Edison High School - Wizard Yearbook (Minneapolis, MN)

 - Class of 1946

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Edison High School - Wizard Yearbook (Minneapolis, MN) online yearbook collection, 1946 Edition, Cover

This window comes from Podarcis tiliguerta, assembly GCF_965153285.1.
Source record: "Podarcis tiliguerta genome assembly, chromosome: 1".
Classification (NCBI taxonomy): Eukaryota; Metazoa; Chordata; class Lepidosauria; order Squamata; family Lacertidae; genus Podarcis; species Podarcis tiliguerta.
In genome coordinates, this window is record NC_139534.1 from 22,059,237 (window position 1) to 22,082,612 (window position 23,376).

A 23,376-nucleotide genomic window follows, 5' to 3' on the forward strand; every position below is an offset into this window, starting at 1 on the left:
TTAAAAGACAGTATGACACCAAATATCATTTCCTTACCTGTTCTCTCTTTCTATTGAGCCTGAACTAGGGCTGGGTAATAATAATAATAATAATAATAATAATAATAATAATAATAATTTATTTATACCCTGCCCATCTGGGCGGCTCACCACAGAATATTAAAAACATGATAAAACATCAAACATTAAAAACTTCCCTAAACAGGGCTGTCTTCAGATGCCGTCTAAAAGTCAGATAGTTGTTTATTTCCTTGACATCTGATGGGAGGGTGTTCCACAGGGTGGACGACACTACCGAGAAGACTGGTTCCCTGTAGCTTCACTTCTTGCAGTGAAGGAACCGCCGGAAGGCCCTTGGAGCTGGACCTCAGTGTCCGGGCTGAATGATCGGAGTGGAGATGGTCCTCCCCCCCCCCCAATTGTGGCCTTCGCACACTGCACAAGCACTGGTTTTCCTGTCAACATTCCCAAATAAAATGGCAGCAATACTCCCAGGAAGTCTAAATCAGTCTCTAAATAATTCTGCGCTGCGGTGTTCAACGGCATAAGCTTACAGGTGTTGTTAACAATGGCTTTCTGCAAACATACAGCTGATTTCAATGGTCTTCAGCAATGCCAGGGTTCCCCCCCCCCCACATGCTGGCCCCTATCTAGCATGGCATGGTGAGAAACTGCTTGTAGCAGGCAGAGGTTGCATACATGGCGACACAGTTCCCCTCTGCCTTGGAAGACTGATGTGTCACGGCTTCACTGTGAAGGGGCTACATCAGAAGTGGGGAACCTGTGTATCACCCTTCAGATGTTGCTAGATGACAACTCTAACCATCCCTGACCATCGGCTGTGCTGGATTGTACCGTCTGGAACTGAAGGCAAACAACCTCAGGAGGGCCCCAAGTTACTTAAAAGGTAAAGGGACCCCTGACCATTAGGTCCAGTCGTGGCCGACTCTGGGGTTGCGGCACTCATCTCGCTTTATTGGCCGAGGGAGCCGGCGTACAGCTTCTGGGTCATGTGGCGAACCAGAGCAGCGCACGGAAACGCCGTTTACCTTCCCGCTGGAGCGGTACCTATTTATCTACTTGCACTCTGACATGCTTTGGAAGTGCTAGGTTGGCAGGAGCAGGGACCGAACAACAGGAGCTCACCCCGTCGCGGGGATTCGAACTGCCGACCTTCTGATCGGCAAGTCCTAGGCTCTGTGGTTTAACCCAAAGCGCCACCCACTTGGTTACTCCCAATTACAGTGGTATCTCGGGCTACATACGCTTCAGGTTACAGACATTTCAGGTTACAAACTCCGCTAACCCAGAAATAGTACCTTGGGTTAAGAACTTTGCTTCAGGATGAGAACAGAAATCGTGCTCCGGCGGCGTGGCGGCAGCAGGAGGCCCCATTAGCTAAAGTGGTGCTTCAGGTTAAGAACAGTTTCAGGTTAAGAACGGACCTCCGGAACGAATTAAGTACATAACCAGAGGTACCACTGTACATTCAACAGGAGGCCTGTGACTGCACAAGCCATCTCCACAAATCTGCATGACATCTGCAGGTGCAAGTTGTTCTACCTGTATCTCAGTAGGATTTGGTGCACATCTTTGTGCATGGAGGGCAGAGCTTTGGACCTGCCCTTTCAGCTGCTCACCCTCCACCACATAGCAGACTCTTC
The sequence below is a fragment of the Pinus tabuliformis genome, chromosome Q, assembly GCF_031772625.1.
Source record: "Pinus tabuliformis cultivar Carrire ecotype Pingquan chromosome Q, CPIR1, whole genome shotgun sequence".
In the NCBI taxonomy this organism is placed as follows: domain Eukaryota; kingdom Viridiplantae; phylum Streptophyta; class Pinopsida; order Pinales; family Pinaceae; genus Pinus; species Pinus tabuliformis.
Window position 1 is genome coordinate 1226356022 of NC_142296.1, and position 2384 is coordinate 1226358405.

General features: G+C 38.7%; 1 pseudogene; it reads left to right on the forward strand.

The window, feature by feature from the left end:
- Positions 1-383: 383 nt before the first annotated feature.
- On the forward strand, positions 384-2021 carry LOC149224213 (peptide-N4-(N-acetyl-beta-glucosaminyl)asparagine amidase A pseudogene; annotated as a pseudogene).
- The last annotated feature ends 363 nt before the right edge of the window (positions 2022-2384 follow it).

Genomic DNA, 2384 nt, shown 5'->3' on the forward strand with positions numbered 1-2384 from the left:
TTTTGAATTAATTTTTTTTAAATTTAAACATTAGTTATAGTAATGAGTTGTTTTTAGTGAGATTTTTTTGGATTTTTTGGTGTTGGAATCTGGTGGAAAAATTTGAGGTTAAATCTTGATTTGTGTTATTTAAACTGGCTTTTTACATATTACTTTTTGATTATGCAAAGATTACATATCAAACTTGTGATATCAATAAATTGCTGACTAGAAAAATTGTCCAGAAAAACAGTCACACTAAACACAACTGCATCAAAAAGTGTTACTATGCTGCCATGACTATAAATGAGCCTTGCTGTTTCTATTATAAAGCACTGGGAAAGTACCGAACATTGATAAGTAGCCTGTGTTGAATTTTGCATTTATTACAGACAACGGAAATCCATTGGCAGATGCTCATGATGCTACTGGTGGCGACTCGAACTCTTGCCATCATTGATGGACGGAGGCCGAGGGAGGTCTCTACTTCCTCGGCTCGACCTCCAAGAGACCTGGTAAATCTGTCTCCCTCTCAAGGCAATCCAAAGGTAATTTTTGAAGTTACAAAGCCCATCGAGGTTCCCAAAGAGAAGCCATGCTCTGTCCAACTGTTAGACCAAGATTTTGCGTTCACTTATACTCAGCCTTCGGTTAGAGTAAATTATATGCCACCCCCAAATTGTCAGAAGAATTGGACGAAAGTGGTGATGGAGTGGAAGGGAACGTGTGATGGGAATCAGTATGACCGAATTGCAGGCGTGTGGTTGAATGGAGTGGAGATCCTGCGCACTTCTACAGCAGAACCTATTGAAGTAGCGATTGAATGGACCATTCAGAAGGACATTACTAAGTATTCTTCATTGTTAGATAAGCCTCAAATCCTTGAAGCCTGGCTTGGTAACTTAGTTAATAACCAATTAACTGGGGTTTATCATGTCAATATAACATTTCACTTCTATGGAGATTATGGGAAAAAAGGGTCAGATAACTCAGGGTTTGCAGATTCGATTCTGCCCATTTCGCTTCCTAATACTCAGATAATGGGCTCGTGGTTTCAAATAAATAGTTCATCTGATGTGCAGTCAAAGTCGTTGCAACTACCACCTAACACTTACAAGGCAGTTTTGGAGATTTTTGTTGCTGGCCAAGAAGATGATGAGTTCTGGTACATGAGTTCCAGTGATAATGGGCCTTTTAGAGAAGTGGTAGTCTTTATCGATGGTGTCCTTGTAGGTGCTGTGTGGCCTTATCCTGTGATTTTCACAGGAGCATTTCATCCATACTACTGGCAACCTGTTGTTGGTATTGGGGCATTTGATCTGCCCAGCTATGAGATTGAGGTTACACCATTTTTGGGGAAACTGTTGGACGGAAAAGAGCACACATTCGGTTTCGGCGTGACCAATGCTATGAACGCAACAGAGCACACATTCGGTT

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Text from Pages 1 - 136 of the 1946 volume: